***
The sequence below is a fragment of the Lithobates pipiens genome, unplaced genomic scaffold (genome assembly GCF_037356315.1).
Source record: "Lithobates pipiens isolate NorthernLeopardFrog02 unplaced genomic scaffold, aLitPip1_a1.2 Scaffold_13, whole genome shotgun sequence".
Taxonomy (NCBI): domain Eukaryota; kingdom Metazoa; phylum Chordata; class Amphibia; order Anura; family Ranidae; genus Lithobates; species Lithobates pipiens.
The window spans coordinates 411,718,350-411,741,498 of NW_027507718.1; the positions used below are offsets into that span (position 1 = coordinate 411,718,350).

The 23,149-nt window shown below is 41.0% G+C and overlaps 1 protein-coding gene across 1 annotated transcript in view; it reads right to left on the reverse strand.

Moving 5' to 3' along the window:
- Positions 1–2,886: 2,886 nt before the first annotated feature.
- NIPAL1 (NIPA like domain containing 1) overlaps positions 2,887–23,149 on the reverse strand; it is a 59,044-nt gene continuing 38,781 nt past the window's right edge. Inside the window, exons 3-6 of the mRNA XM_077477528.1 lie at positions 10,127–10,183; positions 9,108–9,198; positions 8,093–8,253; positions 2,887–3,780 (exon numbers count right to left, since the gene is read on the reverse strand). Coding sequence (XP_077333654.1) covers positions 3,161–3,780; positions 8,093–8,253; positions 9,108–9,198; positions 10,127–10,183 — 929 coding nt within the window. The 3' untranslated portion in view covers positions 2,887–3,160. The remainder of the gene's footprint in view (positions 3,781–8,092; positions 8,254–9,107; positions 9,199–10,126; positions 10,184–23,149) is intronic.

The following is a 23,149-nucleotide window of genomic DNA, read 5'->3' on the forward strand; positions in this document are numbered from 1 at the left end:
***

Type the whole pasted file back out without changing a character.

The sequence below is a fragment of the Lithobates pipiens genome, unplaced genomic scaffold (genome assembly GCF_037356315.1).
Source record: "Lithobates pipiens isolate NorthernLeopardFrog02 unplaced genomic scaffold, aLitPip1_a1.2 Scaffold_13, whole genome shotgun sequence".
Taxonomy (NCBI): domain Eukaryota; kingdom Metazoa; phylum Chordata; class Amphibia; order Anura; family Ranidae; genus Lithobates; species Lithobates pipiens.
The window spans coordinates 411,718,350-411,741,498 of NW_027507718.1; the positions used below are offsets into that span (position 1 = coordinate 411,718,350).

The 23,149-nt window shown below is 41.0% G+C and overlaps 1 protein-coding gene across 1 annotated transcript in view; it reads right to left on the reverse strand.

Moving 5' to 3' along the window:
- Positions 1–2,886: 2,886 nt before the first annotated feature.
- NIPAL1 (NIPA like domain containing 1) overlaps positions 2,887–23,149 on the reverse strand; it is a 59,044-nt gene continuing 38,781 nt past the window's right edge. Inside the window, exons 3-6 of the mRNA XM_077477528.1 lie at positions 10,127–10,183; positions 9,108–9,198; positions 8,093–8,253; positions 2,887–3,780 (exon numbers count right to left, since the gene is read on the reverse strand). Coding sequence (XP_077333654.1) covers positions 3,161–3,780; positions 8,093–8,253; positions 9,108–9,198; positions 10,127–10,183 — 929 coding nt within the window. The 3' untranslated portion in view covers positions 2,887–3,160. The remainder of the gene's footprint in view (positions 3,781–8,092; positions 8,254–9,107; positions 9,199–10,126; positions 10,184–23,149) is intronic.

The following is a 23,149-nucleotide window of genomic DNA, read 5'->3' on the forward strand; positions in this document are numbered from 1 at the left end: